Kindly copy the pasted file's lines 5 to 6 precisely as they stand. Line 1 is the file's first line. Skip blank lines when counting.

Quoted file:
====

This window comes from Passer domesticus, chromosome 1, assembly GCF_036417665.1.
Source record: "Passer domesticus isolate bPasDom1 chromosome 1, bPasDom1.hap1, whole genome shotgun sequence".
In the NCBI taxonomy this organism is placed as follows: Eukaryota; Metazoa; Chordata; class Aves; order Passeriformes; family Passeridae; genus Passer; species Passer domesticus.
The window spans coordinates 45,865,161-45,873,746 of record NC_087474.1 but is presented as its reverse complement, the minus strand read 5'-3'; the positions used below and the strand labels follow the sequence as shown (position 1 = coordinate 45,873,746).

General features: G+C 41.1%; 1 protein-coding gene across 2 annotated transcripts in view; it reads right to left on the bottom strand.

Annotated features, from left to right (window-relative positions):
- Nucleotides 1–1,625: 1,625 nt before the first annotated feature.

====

General features: G+C 41.1%; 1 protein-coding gene across 2 annotated transcripts in view; it reads right to left on the bottom strand.

Annotated features, from left to right (window-relative positions):